My mother is in reminiscent mode. She’s got to the age, nearly 84 as she reminds me constantly, where that old cliché about having nothing left but the memories is starting to manifest itself.
In her day she was wildly active, forever starting this, chairing that, raising money for the other. Now she’s largely sedentary. The once constant flow of correspondence, in her large expressive hand, with much underlining and postscripts that curled round the corners and along the edges of the pages, has dried up. She doesn’t like using the telephone and is no longer interested in being sociable. It’s as if she has quietly and gently closed the door on the world – which is not to say she’s planning to leave it. She’s quite happy, she says, and thoroughly enjoying herself ‘being lazy’; as well she might now that she’s ensconced in her own fully serviced flat in the very nice care home five minutes walk from my house.
She spends her day reading voraciously, watching television and, when she has a visitor – which most days is me, reminiscing. She returns frequently to the Clyde blitz and the bomb that brought down her bedroom ceiling on the night that she was providentially sleeping in another part of the house with her mother. The bomb, jettisoned by a plane returning after the main raid on Greenock, the other side of the river, fell in the garden at the east end of the house. But the blast, in the peculiar way of such things, travelled round the narrow space between the rear of the house and the grassy bank behind it, and demolished the west wing, leaving the east wing unscathed.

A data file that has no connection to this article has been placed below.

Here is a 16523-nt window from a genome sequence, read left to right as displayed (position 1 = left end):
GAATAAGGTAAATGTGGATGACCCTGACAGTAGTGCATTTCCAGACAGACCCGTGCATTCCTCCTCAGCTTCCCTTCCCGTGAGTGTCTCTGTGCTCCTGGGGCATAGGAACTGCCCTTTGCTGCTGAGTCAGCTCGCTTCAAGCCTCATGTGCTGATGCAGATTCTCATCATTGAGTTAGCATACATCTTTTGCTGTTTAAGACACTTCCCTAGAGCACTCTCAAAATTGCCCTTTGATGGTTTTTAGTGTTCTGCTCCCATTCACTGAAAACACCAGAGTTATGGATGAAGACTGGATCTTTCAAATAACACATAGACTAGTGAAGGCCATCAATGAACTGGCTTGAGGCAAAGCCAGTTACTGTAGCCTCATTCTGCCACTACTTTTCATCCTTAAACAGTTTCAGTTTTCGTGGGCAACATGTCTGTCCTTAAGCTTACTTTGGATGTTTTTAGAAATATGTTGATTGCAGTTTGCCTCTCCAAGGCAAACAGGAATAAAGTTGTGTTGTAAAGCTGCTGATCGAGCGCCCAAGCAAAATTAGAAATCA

It must have made the war personal for her in a way that nothing else could have done. She’s never said ‘I beat the Germans’, but I can’t help feeling that that’s there in the undertow of the story. It’s definitely a source of pride that she survived. Often she tells the story the same way, but last time she added an intriguing detail. ‘It didn’t break any of my possessions,’ she said, ‘except some Chinese fairies.’
Chinese fairies? I was in a rush and didn’t follow it up at the time, but I will. In the 1930s her father served in China, commanding a flotilla of Royal Naval gunboats charged with keeping the West River free of pirates. She travelled out there with her mother, aged seven or eight. That journey must have been another hugely formative experience, and although I already know some of the stories, a little digging will undoubtedly throw up more.
But the story that’s really caught my fancy recently is the one about their summer holidays in Scotland with her maternal grandparents, who used to take a shooting lodge near Callander, in the Trossachs. My mother and her parents were then in naval quarters in the south of England. Her grandfather, a City grandee, lived in Buckinghamshire. To ship the whole family, plus domestic entourage, north, he simply hired a private railway carriage. They embarked at Taplow station and sometime the following day disembarked at Callander, having presumably been towed up to London, unhitched at some terminus, then re-hitched to another train heading north – all without the inconvenience of once having to step down from their carriage. My mother shared a sleeping compartment with the cook and a chambermaid, and loved it.
When I’m talking to groups about stories, I invite them to imagine for a moment that they are books, in which each successive page and chapter contains the stories of the incidents and experiences, the encounters and relationships, that make up their lives. I then ask them to picture a giant coming along, wrenching the book from their hands, and rubbing out those stories, starting at the first and working through to the last page, when the book is empty. What then are they left with? I ask.
As I watch my mother growing older I realise more and more how our identity is nothing but the stories we tell ourselves. Without them we are really no longer human.